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In the not-so-distant past, our western culture frowned on cremation, but times are a-changing. What say you, “To cremate or not to cremate, that is the question”? Cremation seemed taboo growing up around Christian communities. When making arrangements with funeral homes, and the attendant presented the options for handling the body, an emphatic “No cremation” resounded in response. I often wondered why we held such views. My mind recalled reading how Vikings sent a departed warrior on his journey into the afterlife atop a raft engulfed in flames. My mind pondered upon the scripture in I Corinthian 13:1, which states, “…though I give [surrender] my body to be burned [as a martyr],…” In the early days of Christendom and other cultures included, many martyrs met their end burned on the stake, essentially cremated. The martyred receive noble honor from their disciples. So, I wrestle with why we held and some hold such strong views, “to cremate or not to cremate, that yet remains the question.”  

 

Presiding ministers pronounce, “Ashes to ashes and dust to dust” as they commit the body back to earth from which it came. I never put much thought into the phrase, but as I aged, the impact of the declaration rests with me: “Ashes to ashes…” The body devoured by flames becomes a heap of ashes; however, “dust to dust” evidence of the human vessel remains from years of decay. The end result, the same–the body ultimately reduces to its minutest common denominator–ash or dust. 

 

Over the past twenty-five years, a transition has occurred in regard to what to do with the last remains, the shell, visage of where a person once lived. Notably, among Christian cultures, more and more families opt for cremation. Initially, it struck me by surprise, especially when the staunch submitted to such a practice. I wondered what had changed in their beliefs that moved them toward the fiery furnace. Personally, I ride the fence, and this may sound silly, but I wrestle between getting burned up or suffocating in a box. Don’t judge me. Hehehe! I know the real me, the eternal me, doesn’t reside in that house any longer, but psychologically, that’s what keeps me from making my final decision. So for me, “to cremate or not to cremate” is still my question.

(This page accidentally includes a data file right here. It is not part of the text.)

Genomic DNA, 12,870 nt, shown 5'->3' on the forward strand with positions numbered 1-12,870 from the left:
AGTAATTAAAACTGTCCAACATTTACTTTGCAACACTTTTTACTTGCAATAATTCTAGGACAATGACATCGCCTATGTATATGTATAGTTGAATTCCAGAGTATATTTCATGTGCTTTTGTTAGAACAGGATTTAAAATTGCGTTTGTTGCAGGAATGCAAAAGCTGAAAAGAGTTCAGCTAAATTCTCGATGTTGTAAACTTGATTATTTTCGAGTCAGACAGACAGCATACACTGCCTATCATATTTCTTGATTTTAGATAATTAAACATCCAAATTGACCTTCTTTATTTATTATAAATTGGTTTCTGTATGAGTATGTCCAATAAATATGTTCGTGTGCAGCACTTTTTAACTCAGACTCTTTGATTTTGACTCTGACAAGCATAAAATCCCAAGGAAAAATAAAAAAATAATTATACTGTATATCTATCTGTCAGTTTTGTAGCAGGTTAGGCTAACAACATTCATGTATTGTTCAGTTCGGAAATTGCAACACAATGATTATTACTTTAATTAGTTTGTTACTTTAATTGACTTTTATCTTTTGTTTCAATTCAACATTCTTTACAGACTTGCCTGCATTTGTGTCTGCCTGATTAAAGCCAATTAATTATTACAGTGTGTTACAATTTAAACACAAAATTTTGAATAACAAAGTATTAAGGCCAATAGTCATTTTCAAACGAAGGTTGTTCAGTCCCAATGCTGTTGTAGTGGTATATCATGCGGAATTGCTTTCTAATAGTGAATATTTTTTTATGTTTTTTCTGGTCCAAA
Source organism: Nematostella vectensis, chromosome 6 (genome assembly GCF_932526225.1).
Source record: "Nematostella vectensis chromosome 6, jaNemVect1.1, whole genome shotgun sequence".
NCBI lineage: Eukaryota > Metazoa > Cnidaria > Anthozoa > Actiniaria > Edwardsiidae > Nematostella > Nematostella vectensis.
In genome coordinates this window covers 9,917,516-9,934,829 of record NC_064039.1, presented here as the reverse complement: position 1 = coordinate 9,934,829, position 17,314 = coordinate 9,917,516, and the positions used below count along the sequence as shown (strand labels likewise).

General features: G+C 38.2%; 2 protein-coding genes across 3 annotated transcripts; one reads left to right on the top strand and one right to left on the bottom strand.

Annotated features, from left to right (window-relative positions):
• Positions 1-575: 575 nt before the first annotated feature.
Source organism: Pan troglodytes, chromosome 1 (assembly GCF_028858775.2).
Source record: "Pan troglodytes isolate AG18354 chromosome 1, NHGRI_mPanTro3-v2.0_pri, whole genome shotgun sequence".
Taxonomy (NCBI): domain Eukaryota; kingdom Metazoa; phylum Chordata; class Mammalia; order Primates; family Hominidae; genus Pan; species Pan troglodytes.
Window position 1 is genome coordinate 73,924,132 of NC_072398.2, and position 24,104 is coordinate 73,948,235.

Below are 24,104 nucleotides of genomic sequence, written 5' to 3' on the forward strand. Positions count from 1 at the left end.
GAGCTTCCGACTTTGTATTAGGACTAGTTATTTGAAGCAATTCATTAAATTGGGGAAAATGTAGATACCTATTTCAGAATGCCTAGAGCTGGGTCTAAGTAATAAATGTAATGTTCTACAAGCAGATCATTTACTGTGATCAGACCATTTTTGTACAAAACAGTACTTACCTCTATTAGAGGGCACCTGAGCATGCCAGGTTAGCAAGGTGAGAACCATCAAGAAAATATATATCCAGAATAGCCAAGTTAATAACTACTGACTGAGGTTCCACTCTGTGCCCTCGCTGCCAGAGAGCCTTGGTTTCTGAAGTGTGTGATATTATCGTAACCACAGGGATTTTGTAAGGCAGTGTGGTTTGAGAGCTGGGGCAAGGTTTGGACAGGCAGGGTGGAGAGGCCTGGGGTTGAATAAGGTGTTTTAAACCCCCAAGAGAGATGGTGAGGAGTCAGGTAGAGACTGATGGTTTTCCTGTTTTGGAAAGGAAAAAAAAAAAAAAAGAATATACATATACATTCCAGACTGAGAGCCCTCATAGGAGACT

For so many people, the cremation or no cremation pendulum swings with the notion of cost-effectiveness. The average cost of a traditional burial cost in California ranges between $1400-$4300, not including a casket, plot, or gravemarker, so I’d estimate nearly $10,000. The average price of the cremation costs $550-$3540, with no viewing or ceremony. The full service cost $2770-$9770, includes the facility fee, embalmment, viewing, hearse, & graveside service (quoted source: Lincoln Heritage Funeral Advantage at lhic.com). It seems that the practicality of cremation has superseded mores from days-gone-by. The added monetary benefits of cremation supplant the aged taboo, which has morphed into beautiful presentations and preservations of a loved one’s remains. Ashes sprinkled across the terrain of a favored place or added to the soil of a growing tree, bush, or flower bed established to receive remains. I noticed how artists mingled loved one’s ashes with rich coloring to create remarkable portraits, pottery, and jewelry charms. Now, for me, I envision my ashes through one of these artistic lenses. It makes me smile, knowing that, in some way, my earthly remains become a source of beauty for my family and the world and not decay.

 

To Cremate or Not To Cremate–That Is the Question–

 

What’s your take? Please share.

 

Live Long and Prosper

 

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